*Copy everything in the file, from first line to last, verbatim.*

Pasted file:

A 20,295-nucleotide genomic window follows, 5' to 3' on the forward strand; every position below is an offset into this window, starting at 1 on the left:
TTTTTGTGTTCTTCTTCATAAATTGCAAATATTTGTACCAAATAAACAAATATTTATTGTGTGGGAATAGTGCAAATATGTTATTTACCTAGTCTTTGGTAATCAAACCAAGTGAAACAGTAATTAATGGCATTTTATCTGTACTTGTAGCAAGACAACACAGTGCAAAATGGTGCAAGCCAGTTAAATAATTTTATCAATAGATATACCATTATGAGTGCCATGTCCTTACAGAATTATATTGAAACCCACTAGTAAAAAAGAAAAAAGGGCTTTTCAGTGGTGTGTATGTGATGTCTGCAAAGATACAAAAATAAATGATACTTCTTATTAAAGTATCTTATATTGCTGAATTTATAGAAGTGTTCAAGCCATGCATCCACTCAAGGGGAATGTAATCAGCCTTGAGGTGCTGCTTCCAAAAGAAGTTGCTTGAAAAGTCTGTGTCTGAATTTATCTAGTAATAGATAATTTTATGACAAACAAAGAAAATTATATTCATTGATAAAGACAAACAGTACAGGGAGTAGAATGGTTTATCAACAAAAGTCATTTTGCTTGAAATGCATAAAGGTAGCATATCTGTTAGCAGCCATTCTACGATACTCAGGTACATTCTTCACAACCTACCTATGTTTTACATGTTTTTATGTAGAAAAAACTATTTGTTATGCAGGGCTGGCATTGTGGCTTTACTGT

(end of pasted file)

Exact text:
A 20,295-nucleotide genomic window follows, 5' to 3' on the forward strand; every position below is an offset into this window, starting at 1 on the left:
TTTTTGTGTTCTTCTTCATAAATTGCAAATATTTGTACCAAATAAACAAATATTTATTGTGTGGGAATAGTGCAAATATGTTATTTACCTAGTCTTTGGTAATCAAACCAAGTGAAACAGTAATTAATGGCATTTTATCTGTACTTGTAGCAAGACAACACAGTGCAAAATGGTGCAAGCCAGTTAAATAATTTTATCAATAGATATACCATTATGAGTGCCATGTCCTTACAGAATTATATTGAAACCCACTAGTAAAAAAGAAAAAAGGGCTTTTCAGTGGTGTGTATGTGATGTCTGCAAAGATACAAAAATAAATGATACTTCTTATTAAAGTATCTTATATTGCTGAATTTATAGAAGTGTTCAAGCCATGCATCCACTCAAGGGGAATGTAATCAGCCTTGAGGTGCTGCTTCCAAAAGAAGTTGCTTGAAAAGTCTGTGTCTGAATTTATCTAGTAATAGATAATTTTATGACAAACAAAGAAAATTATATTCATTGATAAAGACAAACAGTACAGGGAGTAGAATGGTTTATCAACAAAAGTCATTTTGCTTGAAATGCATAAAGGTAGCATATCTGTTAGCAGCCATTCTACGATACTCAGGTACATTCTTCACAACCTACCTATGTTTTACATGTTTTTATGTAGAAAAAACTATTTGTTATGCAGGGCTGGCATTGTGGCTTTACTGT